• Relationship Patterns between Self-esteem, Self-respect and Cognitive Effort as Measured by Story Recall and the Eye Tracker

      Clucas, Claudine; Kelecsenyi, Hedvig (University of Chester, 2018)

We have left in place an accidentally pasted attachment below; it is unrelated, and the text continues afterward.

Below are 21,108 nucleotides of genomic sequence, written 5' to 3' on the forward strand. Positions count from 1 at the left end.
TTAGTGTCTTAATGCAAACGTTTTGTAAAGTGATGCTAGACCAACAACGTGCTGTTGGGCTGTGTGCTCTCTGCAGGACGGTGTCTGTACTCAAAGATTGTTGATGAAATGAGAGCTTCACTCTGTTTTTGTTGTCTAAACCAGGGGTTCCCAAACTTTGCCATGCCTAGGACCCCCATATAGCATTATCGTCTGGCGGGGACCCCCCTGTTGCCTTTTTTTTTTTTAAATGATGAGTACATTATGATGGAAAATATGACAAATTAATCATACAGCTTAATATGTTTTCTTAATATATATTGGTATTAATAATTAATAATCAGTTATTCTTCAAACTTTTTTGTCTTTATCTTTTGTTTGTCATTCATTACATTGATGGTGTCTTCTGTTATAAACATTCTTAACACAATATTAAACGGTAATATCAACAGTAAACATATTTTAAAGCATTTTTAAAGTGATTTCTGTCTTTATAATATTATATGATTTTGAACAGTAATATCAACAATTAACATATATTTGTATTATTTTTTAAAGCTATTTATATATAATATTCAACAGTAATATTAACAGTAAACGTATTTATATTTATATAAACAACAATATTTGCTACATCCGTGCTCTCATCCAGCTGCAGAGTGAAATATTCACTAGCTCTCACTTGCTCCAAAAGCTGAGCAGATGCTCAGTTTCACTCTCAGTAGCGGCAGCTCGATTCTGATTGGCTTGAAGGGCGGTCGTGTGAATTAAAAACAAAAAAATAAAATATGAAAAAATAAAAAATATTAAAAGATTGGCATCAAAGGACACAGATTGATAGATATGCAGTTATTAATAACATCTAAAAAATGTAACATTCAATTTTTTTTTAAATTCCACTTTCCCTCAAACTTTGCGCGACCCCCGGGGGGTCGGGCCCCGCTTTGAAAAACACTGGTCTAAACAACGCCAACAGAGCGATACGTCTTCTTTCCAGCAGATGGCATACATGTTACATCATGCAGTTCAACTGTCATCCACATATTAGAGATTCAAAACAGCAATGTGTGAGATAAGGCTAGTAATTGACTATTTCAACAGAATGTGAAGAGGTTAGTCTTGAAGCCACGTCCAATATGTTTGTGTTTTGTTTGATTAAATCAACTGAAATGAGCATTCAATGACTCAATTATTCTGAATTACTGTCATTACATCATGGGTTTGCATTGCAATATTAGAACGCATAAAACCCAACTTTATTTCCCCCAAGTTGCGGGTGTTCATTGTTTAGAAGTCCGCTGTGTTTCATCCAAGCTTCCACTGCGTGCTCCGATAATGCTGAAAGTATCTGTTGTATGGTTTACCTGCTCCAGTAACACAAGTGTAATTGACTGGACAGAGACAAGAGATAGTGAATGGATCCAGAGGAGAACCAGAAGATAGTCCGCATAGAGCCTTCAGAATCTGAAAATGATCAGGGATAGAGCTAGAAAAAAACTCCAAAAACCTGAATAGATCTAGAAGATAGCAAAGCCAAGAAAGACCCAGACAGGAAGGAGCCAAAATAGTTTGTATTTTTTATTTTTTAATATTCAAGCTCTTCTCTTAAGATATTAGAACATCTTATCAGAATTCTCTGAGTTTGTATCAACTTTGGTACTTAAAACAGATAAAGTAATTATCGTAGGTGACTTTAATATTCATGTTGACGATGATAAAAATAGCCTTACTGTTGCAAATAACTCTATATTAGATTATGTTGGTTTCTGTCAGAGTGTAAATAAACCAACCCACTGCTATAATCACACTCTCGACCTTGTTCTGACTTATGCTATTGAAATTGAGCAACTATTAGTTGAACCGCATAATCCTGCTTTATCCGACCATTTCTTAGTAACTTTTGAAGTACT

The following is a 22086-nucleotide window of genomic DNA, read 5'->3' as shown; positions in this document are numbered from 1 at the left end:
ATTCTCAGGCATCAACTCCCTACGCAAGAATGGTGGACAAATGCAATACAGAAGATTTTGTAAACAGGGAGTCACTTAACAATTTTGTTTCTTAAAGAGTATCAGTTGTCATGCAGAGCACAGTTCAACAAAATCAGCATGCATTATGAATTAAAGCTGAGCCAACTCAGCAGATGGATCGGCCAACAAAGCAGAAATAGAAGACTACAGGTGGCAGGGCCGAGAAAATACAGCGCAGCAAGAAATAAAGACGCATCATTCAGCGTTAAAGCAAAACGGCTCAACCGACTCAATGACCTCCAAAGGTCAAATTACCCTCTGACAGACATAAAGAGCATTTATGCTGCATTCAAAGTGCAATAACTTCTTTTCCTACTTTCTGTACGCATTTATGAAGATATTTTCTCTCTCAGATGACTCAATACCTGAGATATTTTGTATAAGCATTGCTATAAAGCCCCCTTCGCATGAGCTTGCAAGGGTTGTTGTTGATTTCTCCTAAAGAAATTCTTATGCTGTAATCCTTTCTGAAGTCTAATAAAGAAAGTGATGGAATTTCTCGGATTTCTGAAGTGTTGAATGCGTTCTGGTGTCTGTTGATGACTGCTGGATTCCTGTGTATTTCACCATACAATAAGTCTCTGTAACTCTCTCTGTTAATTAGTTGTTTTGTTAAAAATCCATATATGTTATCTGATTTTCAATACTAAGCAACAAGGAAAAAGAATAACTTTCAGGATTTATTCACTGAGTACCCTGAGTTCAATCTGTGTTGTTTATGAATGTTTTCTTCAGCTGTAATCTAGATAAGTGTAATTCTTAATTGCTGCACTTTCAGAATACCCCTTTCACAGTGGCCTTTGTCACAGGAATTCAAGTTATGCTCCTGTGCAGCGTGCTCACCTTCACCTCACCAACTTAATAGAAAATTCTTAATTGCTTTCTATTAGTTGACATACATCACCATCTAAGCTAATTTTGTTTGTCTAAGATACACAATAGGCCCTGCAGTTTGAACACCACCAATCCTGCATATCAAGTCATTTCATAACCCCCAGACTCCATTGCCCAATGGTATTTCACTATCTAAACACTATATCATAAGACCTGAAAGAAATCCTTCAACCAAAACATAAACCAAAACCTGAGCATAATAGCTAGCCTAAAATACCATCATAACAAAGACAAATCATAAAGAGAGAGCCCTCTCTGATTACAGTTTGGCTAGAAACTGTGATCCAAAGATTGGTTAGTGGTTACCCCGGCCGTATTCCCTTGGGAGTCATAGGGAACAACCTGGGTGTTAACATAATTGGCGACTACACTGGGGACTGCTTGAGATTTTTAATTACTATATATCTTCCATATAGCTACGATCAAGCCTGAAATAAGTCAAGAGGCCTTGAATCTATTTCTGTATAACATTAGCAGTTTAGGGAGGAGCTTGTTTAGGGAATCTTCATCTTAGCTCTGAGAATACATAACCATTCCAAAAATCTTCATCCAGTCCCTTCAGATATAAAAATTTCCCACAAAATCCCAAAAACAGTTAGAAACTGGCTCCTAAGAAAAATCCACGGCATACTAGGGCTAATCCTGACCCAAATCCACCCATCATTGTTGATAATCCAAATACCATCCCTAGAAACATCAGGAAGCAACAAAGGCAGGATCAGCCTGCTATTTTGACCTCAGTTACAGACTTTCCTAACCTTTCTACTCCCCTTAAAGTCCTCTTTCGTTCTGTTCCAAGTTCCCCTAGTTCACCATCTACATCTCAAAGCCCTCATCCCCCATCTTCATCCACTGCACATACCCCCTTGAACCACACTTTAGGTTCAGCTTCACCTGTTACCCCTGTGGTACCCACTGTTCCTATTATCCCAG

High levels of self-esteem has been associated with success for decades, while at the same time its utility to predict achievement-related behaviours has been questioned. This controversy brought self-respect (an independent, theoretically grounded construct) defined as a person’s positive, affective self-regard for being a moral, principled, and honourable person, to the forefront of empirical research. Accordingly, the current study intended to examine the relationship between self-report measures of self-respect, self-esteem and cognitive effort as measured by story recall and eye tracker measures of eye fixation with pupil dilation while reading a morally neutral and a morally charged story. A total of 40 participants, comprising of 11 males and 29 females, with a mean age of 34, from a convenience sample completed the study. A stronger positive relationship was expected between self-respect and measures of cognitive effort than between self-esteem and the same measures. Also, there was an anticipation of a stronger interaction between self-respect and the type of story tested, because higher self-respect might have implications for the processing of moral information. Four repeated measures of ANCOVA analyses demonstrated significant negative relationship between self-respect and cognitive effort. They also revealed a strong trend towards a negative relationship between self-esteem and cognitive effort. The results quite interestingly are contrary to the declared hypotheses of the study with regards to the direction of the relationship. Findings indicate that the interaction between self-respect and story type on recall and eye tracker measures were not significant. Hence, failing to support the theory that high levels of self-respect enhances sensitivity to moral information through the link to the moral self. The outcome also highlights the possibility that certain factors undermine the effort or more meaningful engagement is needed, perhaps, through a more complex task. It would help to establish not only relationship patterns, but determine whether self-respect is unique enough as an independent construct that could add to the prediction of cognitive effort above and beyond what is explained by self-esteem.